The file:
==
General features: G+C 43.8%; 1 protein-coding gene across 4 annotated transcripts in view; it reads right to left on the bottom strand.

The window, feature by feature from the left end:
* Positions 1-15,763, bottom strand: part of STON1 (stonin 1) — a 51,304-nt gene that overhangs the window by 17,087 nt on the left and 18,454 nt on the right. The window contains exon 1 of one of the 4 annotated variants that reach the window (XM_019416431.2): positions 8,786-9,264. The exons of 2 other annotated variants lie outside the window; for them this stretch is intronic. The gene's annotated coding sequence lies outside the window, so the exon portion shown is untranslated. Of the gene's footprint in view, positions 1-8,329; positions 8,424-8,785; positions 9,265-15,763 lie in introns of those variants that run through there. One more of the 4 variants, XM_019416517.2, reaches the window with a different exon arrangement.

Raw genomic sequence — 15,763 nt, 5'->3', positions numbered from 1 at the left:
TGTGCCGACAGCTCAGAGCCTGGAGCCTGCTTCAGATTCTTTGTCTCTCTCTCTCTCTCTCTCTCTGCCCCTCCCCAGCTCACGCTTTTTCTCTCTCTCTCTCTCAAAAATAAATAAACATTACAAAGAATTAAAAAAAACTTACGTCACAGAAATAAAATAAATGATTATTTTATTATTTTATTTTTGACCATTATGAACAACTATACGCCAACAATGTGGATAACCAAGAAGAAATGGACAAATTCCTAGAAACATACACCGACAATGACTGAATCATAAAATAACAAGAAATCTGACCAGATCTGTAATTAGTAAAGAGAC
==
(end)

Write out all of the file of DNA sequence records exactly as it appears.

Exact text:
General features: G+C 43.8%; 1 protein-coding gene across 4 annotated transcripts in view; it reads right to left on the bottom strand.

The window, feature by feature from the left end:
* Positions 1-15,763, bottom strand: part of STON1 (stonin 1) — a 51,304-nt gene that overhangs the window by 17,087 nt on the left and 18,454 nt on the right. The window contains exon 1 of one of the 4 annotated variants that reach the window (XM_019416431.2): positions 8,786-9,264. The exons of 2 other annotated variants lie outside the window; for them this stretch is intronic. The gene's annotated coding sequence lies outside the window, so the exon portion shown is untranslated. Of the gene's footprint in view, positions 1-8,329; positions 8,424-8,785; positions 9,265-15,763 lie in introns of those variants that run through there. One more of the 4 variants, XM_019416517.2, reaches the window with a different exon arrangement.

Raw genomic sequence — 15,763 nt, 5'->3', positions numbered from 1 at the left:
TGTGCCGACAGCTCAGAGCCTGGAGCCTGCTTCAGATTCTTTGTCTCTCTCTCTCTCTCTCTCTCTGCCCCTCCCCAGCTCACGCTTTTTCTCTCTCTCTCTCTCAAAAATAAATAAACATTACAAAGAATTAAAAAAAACTTACGTCACAGAAATAAAATAAATGATTATTTTATTATTTTATTTTTGACCATTATGAACAACTATACGCCAACAATGTGGATAACCAAGAAGAAATGGACAAATTCCTAGAAACATACACCGACAATGACTGAATCATAAAATAACAAGAAATCTGACCAGATCTGTAATTAGTAAAGAGAC